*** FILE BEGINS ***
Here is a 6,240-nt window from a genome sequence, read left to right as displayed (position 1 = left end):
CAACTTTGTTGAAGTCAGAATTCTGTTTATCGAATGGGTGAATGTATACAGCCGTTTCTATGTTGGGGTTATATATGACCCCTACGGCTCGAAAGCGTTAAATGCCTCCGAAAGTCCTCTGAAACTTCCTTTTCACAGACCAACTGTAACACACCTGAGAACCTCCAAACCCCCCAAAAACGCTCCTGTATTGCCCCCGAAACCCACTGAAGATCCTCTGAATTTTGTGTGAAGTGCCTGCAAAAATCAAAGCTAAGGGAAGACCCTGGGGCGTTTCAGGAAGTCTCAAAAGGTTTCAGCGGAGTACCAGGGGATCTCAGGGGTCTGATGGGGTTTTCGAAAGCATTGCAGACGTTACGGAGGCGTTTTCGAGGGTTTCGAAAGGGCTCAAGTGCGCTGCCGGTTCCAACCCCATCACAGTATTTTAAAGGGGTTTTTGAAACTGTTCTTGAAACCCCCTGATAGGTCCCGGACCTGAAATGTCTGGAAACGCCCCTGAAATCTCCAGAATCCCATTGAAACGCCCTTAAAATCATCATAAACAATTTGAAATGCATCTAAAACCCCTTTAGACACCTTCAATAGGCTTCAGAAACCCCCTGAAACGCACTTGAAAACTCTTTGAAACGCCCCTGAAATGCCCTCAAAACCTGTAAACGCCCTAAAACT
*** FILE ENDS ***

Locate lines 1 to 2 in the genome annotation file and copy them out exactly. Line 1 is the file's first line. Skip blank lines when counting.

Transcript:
Here is a 6,240-nt window from a genome sequence, read left to right as displayed (position 1 = left end):
CAACTTTGTTGAAGTCAGAATTCTGTTTATCGAATGGGTGAATGTATACAGCCGTTTCTATGTTGGGGTTATATATGACCCCTACGGCTCGAAAGCGTTAAATGCCTCCGAAAGTCCTCTGAAACTTCCTTTTCACAGACCAACTGTAACACACCTGAGAACCTCCAAACCCCCCAAAAACGCTCCTGTATTGCCCCCGAAACCCACTGAAGATCCTCTGAATTTTGTGTGAAGTGCCTGCAAAAATCAAAGCTAAGGGAAGACCCTGGGGCGTTTCAGGAAGTCTCAAAAGGTTTCAGCGGAGTACCAGGGGATCTCAGGGGTCTGATGGGGTTTTCGAAAGCATTGCAGACGTTACGGAGGCGTTTTCGAGGGTTTCGAAAGGGCTCAAGTGCGCTGCCGGTTCCAACCCCATCACAGTATTTTAAAGGGGTTTTTGAAACTGTTCTTGAAACCCCCTGATAGGTCCCGGACCTGAAATGTCTGGAAACGCCCCTGAAATCTCCAGAATCCCATTGAAACGCCCTTAAAATCATCATAAACAATTTGAAATGCATCTAAAACCCCTTTAGACACCTTCAATAGGCTTCAGAAACCCCCTGAAACGCACTTGAAAACTCTTTGAAACGCCCCTGAAATGCCCTCAAAACCTGTAAACGCCCTAAAACT